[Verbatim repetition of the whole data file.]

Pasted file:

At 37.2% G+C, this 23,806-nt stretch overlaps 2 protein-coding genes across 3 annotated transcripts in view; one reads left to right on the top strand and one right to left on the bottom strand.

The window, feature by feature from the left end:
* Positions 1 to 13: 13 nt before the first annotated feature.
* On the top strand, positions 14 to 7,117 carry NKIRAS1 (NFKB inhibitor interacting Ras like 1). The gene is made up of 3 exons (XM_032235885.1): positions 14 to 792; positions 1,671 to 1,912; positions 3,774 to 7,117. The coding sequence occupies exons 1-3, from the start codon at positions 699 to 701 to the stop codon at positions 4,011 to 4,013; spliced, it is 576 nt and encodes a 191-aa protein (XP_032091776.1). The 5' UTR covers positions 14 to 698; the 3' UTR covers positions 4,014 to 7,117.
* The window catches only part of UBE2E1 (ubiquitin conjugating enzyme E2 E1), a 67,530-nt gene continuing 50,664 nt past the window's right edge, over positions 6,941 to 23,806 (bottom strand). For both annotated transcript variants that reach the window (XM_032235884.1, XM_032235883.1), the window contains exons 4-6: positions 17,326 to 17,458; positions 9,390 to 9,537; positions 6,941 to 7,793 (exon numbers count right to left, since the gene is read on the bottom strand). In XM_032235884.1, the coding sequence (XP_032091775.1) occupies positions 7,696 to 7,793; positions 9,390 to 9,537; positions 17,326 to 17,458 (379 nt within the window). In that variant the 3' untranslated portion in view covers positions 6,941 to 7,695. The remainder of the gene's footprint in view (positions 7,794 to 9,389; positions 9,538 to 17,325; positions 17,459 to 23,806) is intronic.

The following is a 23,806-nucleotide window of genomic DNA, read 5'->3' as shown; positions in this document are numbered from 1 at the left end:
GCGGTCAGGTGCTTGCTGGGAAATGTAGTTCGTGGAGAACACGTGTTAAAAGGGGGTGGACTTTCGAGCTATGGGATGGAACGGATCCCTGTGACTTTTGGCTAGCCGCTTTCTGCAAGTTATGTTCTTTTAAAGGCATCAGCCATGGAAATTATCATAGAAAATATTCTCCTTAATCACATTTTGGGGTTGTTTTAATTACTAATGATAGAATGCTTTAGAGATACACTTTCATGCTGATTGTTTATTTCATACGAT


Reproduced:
At 37.2% G+C, this 23,806-nt stretch overlaps 2 protein-coding genes across 3 annotated transcripts in view; one reads left to right on the top strand and one right to left on the bottom strand.

The window, feature by feature from the left end:
* Positions 1 to 13: 13 nt before the first annotated feature.
* On the top strand, positions 14 to 7,117 carry NKIRAS1 (NFKB inhibitor interacting Ras like 1). The gene is made up of 3 exons (XM_032235885.1): positions 14 to 792; positions 1,671 to 1,912; positions 3,774 to 7,117. The coding sequence occupies exons 1-3, from the start codon at positions 699 to 701 to the stop codon at positions 4,011 to 4,013; spliced, it is 576 nt and encodes a 191-aa protein (XP_032091776.1). The 5' UTR covers positions 14 to 698; the 3' UTR covers positions 4,014 to 7,117.
* The window catches only part of UBE2E1 (ubiquitin conjugating enzyme E2 E1), a 67,530-nt gene continuing 50,664 nt past the window's right edge, over positions 6,941 to 23,806 (bottom strand). For both annotated transcript variants that reach the window (XM_032235884.1, XM_032235883.1), the window contains exons 4-6: positions 17,326 to 17,458; positions 9,390 to 9,537; positions 6,941 to 7,793 (exon numbers count right to left, since the gene is read on the bottom strand). In XM_032235884.1, the coding sequence (XP_032091775.1) occupies positions 7,696 to 7,793; positions 9,390 to 9,537; positions 17,326 to 17,458 (379 nt within the window). In that variant the 3' untranslated portion in view covers positions 6,941 to 7,695. The remainder of the gene's footprint in view (positions 7,794 to 9,389; positions 9,538 to 17,325; positions 17,459 to 23,806) is intronic.

The following is a 23,806-nucleotide window of genomic DNA, read 5'->3' as shown; positions in this document are numbered from 1 at the left end:
GCGGTCAGGTGCTTGCTGGGAAATGTAGTTCGTGGAGAACACGTGTTAAAAGGGGGTGGACTTTCGAGCTATGGGATGGAACGGATCCCTGTGACTTTTGGCTAGCCGCTTTCTGCAAGTTATGTTCTTTTAAAGGCATCAGCCATGGAAATTATCATAGAAAATATTCTCCTTAATCACATTTTGGGGTTGTTTTAATTACTAATGATAGAATGCTTTAGAGATACACTTTCATGCTGATTGTTTATTTCATACGAT